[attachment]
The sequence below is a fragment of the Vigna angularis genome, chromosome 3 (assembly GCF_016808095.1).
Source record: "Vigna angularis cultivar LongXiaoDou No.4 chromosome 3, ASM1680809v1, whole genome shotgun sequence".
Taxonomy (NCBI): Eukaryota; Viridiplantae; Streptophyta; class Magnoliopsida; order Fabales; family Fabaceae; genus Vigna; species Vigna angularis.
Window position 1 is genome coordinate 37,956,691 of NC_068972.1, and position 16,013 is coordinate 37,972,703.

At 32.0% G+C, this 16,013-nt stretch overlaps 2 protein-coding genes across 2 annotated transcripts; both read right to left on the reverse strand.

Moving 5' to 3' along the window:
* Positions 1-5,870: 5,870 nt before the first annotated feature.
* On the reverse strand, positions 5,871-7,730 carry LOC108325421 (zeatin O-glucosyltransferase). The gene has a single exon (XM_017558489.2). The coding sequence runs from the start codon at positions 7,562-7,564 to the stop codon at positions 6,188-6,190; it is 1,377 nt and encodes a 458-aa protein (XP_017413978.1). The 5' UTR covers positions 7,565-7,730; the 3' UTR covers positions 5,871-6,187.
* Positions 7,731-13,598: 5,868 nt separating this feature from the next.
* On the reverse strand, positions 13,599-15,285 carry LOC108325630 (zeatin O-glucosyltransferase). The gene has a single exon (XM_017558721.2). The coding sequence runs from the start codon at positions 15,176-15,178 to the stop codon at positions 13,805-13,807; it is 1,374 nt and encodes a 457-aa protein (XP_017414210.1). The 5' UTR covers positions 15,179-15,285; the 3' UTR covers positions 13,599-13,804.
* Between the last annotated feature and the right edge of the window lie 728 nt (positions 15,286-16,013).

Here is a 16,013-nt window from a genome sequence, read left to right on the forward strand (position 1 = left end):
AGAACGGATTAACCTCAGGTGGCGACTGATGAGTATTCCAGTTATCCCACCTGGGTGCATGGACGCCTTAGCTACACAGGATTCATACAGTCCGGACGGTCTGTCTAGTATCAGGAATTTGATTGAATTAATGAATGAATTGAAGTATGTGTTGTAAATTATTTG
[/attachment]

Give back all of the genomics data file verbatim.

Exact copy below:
The sequence below is a fragment of the Vigna angularis genome, chromosome 3 (assembly GCF_016808095.1).
Source record: "Vigna angularis cultivar LongXiaoDou No.4 chromosome 3, ASM1680809v1, whole genome shotgun sequence".
Taxonomy (NCBI): Eukaryota; Viridiplantae; Streptophyta; class Magnoliopsida; order Fabales; family Fabaceae; genus Vigna; species Vigna angularis.
Window position 1 is genome coordinate 37,956,691 of NC_068972.1, and position 16,013 is coordinate 37,972,703.

At 32.0% G+C, this 16,013-nt stretch overlaps 2 protein-coding genes across 2 annotated transcripts; both read right to left on the reverse strand.

Moving 5' to 3' along the window:
* Positions 1-5,870: 5,870 nt before the first annotated feature.
* On the reverse strand, positions 5,871-7,730 carry LOC108325421 (zeatin O-glucosyltransferase). The gene has a single exon (XM_017558489.2). The coding sequence runs from the start codon at positions 7,562-7,564 to the stop codon at positions 6,188-6,190; it is 1,377 nt and encodes a 458-aa protein (XP_017413978.1). The 5' UTR covers positions 7,565-7,730; the 3' UTR covers positions 5,871-6,187.
* Positions 7,731-13,598: 5,868 nt separating this feature from the next.
* On the reverse strand, positions 13,599-15,285 carry LOC108325630 (zeatin O-glucosyltransferase). The gene has a single exon (XM_017558721.2). The coding sequence runs from the start codon at positions 15,176-15,178 to the stop codon at positions 13,805-13,807; it is 1,374 nt and encodes a 457-aa protein (XP_017414210.1). The 5' UTR covers positions 15,179-15,285; the 3' UTR covers positions 13,599-13,804.
* Between the last annotated feature and the right edge of the window lie 728 nt (positions 15,286-16,013).

Here is a 16,013-nt window from a genome sequence, read left to right on the forward strand (position 1 = left end):
AGAACGGATTAACCTCAGGTGGCGACTGATGAGTATTCCAGTTATCCCACCTGGGTGCATGGACGCCTTAGCTACACAGGATTCATACAGTCCGGACGGTCTGTCTAGTATCAGGAATTTGATTGAATTAATGAATGAATTGAAGTATGTGTTGTAAATTATTTG